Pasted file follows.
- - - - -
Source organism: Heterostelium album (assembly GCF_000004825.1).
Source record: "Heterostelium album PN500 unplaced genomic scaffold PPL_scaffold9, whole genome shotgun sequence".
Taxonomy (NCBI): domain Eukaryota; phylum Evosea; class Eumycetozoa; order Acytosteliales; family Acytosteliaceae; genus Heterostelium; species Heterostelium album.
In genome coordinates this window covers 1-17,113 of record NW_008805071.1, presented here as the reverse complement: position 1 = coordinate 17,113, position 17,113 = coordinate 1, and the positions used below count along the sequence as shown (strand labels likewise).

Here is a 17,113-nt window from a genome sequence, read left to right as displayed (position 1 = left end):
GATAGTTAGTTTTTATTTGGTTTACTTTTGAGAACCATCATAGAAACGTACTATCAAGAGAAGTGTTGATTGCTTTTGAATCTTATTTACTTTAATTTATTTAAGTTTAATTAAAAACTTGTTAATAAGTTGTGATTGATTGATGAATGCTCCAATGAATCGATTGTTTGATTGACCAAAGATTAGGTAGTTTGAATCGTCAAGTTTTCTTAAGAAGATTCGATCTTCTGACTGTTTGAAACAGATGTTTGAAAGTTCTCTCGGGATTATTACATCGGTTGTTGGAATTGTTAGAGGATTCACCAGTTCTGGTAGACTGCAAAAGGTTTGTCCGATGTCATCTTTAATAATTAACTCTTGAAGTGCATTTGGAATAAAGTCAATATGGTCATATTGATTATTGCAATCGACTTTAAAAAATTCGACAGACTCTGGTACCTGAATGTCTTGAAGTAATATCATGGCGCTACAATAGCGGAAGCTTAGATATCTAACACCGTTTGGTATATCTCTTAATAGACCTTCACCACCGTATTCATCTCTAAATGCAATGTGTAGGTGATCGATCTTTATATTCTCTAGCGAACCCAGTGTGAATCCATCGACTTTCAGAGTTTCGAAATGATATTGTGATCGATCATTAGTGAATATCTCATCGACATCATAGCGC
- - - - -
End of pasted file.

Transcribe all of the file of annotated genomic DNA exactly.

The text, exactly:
Source organism: Heterostelium album (assembly GCF_000004825.1).
Source record: "Heterostelium album PN500 unplaced genomic scaffold PPL_scaffold9, whole genome shotgun sequence".
Taxonomy (NCBI): domain Eukaryota; phylum Evosea; class Eumycetozoa; order Acytosteliales; family Acytosteliaceae; genus Heterostelium; species Heterostelium album.
In genome coordinates this window covers 1-17,113 of record NW_008805071.1, presented here as the reverse complement: position 1 = coordinate 17,113, position 17,113 = coordinate 1, and the positions used below count along the sequence as shown (strand labels likewise).

Here is a 17,113-nt window from a genome sequence, read left to right as displayed (position 1 = left end):
GATAGTTAGTTTTTATTTGGTTTACTTTTGAGAACCATCATAGAAACGTACTATCAAGAGAAGTGTTGATTGCTTTTGAATCTTATTTACTTTAATTTATTTAAGTTTAATTAAAAACTTGTTAATAAGTTGTGATTGATTGATGAATGCTCCAATGAATCGATTGTTTGATTGACCAAAGATTAGGTAGTTTGAATCGTCAAGTTTTCTTAAGAAGATTCGATCTTCTGACTGTTTGAAACAGATGTTTGAAAGTTCTCTCGGGATTATTACATCGGTTGTTGGAATTGTTAGAGGATTCACCAGTTCTGGTAGACTGCAAAAGGTTTGTCCGATGTCATCTTTAATAATTAACTCTTGAAGTGCATTTGGAATAAAGTCAATATGGTCATATTGATTATTGCAATCGACTTTAAAAAATTCGACAGACTCTGGTACCTGAATGTCTTGAAGTAATATCATGGCGCTACAATAGCGGAAGCTTAGATATCTAACACCGTTTGGTATATCTCTTAATAGACCTTCACCACCGTATTCATCTCTAAATGCAATGTGTAGGTGATCGATCTTTATATTCTCTAGCGAACCCAGTGTGAATCCATCGACTTTCAGAGTTTCGAAATGATATTGTGATCGATCATTAGTGAATATCTCATCGACATCATAGCGC